Exploring Mormon Thought: Of God and Gods by Blake Ostler (part 1)

Blake kindly sent me his third book in his Exploring Mormon Thought series.  I have the first two books on my shelf. 

So far, I have read the preface and the first chapter of this third book.

Blake opens up with a clear, succinct ambition in his preface (dated February 9, 2008):

My project has been a rescue operation to save the heart of God’s revelation to the Hebrews from the Greek mind (ix).

He critiques “the tradition”.  And what is it?

The tradition is defined by the commitment that there is only one possible being who is God because God created everything that is not God out of nothing (2).

Did the founding LDS prophet, Joseph Smith, accept “the tradition”?

Joseph Smith expressly rejected both the view of creation out of nothing in which this web of metaphysical commitments is grounded and the logical conclusion that follows that there can be at most one God who creates everything else.  Thus, Joseph Smith rejected the tradition’s most foundational claim or what I shall refer to as “metaphysical monotheism” (2).

Joseph Smith clearly declared a number of propositions near the end of his life.  Explained by Blake, here is the first religious claim:  “The creation occurred by organizing the world not “from nothing” but from preexisting matter.” 

In the first major section in chapter 1, “Creation by Organization of Matter”,  Blake shares an excerpt from the preaching of Joseph in the King Follett Discourse:

The word ‘create’ came from the word BARA; it does not mean to create out of nothing; it means to organize, the same as a man would organize materials to build a ship.  Hence, we infer that God had materials to organize the world out of chaos–chaotic matter, which is element, and in which dwells all the glory. . . .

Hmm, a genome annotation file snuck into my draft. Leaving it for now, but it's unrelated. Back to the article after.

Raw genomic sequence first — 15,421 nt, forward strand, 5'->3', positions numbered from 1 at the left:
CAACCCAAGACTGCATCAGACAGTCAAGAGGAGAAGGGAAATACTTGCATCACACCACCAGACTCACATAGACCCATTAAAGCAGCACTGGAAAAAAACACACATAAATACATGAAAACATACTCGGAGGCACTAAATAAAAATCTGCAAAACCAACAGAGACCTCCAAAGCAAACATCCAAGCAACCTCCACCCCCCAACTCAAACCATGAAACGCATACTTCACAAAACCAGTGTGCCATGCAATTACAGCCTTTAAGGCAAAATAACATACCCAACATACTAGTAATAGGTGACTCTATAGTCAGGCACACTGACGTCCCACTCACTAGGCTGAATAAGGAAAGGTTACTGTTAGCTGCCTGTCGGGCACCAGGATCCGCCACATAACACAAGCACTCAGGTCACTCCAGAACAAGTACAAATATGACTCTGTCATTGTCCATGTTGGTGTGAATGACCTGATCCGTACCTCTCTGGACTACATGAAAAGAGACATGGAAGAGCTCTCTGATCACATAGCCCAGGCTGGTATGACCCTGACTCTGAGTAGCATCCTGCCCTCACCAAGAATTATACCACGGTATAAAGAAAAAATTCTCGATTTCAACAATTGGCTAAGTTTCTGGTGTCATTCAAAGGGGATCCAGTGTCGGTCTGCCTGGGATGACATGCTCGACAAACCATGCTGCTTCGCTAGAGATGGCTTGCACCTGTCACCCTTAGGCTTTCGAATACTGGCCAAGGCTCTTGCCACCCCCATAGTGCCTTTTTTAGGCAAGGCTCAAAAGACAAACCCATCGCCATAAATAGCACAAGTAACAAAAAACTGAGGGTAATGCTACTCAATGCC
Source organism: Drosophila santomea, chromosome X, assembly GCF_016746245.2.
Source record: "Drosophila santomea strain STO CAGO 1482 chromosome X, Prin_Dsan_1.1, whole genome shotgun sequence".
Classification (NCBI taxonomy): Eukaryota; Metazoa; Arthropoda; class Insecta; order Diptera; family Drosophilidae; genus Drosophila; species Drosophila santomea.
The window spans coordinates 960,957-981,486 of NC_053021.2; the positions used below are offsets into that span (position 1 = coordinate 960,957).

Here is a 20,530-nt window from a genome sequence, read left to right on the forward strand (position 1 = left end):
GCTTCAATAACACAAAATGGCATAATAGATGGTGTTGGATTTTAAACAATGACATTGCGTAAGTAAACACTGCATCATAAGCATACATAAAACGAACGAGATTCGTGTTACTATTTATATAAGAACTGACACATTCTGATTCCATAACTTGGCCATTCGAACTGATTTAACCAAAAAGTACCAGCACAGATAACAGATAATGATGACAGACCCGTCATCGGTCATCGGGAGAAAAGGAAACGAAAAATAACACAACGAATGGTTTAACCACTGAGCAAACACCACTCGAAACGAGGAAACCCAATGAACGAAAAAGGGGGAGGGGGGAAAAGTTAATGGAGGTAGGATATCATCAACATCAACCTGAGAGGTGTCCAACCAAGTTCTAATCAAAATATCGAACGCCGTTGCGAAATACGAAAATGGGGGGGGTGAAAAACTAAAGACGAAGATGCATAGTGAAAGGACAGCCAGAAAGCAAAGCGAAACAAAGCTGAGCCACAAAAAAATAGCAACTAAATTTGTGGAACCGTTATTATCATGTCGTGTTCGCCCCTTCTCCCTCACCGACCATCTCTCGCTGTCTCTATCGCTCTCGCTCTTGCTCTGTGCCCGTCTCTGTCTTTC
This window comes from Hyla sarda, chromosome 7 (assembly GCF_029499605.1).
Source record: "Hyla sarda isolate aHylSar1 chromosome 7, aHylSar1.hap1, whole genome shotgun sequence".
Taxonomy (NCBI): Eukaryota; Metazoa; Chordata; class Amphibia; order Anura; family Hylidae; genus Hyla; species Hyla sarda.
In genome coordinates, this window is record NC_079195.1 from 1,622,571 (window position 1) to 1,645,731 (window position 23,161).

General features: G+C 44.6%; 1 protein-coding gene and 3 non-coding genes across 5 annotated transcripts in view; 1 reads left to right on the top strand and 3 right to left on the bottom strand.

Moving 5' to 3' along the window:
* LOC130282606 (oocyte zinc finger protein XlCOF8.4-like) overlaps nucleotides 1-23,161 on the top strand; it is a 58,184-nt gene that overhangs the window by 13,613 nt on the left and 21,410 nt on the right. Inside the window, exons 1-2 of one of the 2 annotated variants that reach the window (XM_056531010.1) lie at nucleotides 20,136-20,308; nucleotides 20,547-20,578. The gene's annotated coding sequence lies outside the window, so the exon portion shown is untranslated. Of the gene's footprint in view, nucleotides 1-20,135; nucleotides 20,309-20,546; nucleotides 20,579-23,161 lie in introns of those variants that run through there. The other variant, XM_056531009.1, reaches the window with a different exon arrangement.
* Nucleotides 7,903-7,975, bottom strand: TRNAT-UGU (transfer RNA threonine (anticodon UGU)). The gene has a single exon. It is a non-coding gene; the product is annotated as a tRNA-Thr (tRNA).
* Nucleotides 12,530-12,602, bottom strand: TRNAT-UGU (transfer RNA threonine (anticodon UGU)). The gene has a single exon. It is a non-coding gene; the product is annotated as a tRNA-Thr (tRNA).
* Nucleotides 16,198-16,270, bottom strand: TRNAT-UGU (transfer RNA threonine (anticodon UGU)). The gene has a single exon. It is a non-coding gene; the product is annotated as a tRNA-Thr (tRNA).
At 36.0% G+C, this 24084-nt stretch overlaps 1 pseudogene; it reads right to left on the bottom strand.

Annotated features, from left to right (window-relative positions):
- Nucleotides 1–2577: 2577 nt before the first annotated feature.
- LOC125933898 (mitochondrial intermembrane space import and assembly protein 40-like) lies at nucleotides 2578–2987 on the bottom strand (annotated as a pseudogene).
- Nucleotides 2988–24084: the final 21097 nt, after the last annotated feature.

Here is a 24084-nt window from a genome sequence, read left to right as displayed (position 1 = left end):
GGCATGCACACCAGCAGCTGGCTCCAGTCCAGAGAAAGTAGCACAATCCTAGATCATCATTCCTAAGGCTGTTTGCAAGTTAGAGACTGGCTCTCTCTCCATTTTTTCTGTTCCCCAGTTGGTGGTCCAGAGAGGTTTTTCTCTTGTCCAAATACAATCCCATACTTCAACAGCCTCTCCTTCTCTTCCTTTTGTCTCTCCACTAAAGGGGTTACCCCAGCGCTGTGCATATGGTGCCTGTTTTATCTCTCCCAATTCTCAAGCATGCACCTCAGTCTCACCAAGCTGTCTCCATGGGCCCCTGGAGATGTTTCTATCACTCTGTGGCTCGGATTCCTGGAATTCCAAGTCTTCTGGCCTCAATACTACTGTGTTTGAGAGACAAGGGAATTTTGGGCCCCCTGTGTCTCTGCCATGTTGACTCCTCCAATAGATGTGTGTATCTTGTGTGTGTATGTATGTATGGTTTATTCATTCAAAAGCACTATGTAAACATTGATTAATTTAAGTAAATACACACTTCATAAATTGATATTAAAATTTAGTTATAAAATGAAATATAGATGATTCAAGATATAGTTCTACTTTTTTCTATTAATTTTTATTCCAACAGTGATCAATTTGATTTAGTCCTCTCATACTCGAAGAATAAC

And in building groundwork or fortifying this audacious claim, Blake utilizes at least a dozen sources:  (1) James Atwell – “An Egyptian Source for Genesis 1“, (2) E. A. Speiser and the Enuma elish, (3) Rashi, (4) Luis Stadelmann and his book The Hebrew Conception of the World, (5) Umberto Cassuto, (6) Harper’s Bible Commentary, (7) Bernhard Anderson, (8) Ronald Simkins, (9) Robert B. Coote and David Robert Ord and their book, In the Beginning: Creation and the Priestly History, (10)  evangelical Paul Seely (and to think that Blake has on the same page an illustration from the book, God, Reason, and the Evangelicals: The Case Against Evangelical Rationalism by the famed University of Idaho philosophy professor Nicholas F. Gier),  (11)  Jon Levenson, and (12) ANE creation accounts.

Read Paul Copan.

Read FAIR.

Read Lehi’s Library. (To both FAIR and Lehi – Isn’t it James E. Atwell?)

Read James Patrick Holding of Teckton.

And read The Yellow Dart with his ongoing series.



  1. Hi Todd. No, I am not James E. Atwell. I’m just a young Latter-day Saint trying to keep up with LDS scholarship!

    I am enjoying Ostler’s 3rd volume as well, it has been a great read so far.

  2. Welcome James to HI4LDS. My engagement with this book might be throughout the year. I am slow. Just ask the yellow dart.

  3. Creation from preexisting matter

    Second Question(s): Why does Blake say that in light of the ancient Near Eastern texts, this is the “scholarly consensus regarding the most ancient Israelite beliefs”? Scholarly consensus of all? Which scholars are considered to have the authority and rights to Genesis truth claims?

  4. Background Sidenote: Northern Idaho Fireworks on Trinitarianism

    Unitarian Nicholas Gier has had his skirmishes with conservative evangelical Doug Jones . . .


    and Doug Wilson. But evidently Blake likes the libertarian philosophy of Nicholas and how he argues that the doctrine of creatio ex nihilo charges God with malicious evil.

    But we will get into Trinitarianism in upcoming posts on this book.

  5. Third Question: Blake argues for Genesis 1:1 to be in the temporal construction. On page 9, he writes, “The closest parallel account to Genesis 1 is Genesis 2. It shows that the temporal clause is precisely the structure used to begin creation accounts in the Hebrew mindset.”

    Blake claims that “God created by organizing a preexisting chaos.” At the bottom of page 9, he quotes Umberto Cassuto on the “arrangement of chaos.”

    But did Umberto Cassuto believe that Genesis 1:1 should be translated as a temporal clause and not standing independent? And if he didn’t, what would be his arguments contra Blake’s notion that the traditional view is wrong?

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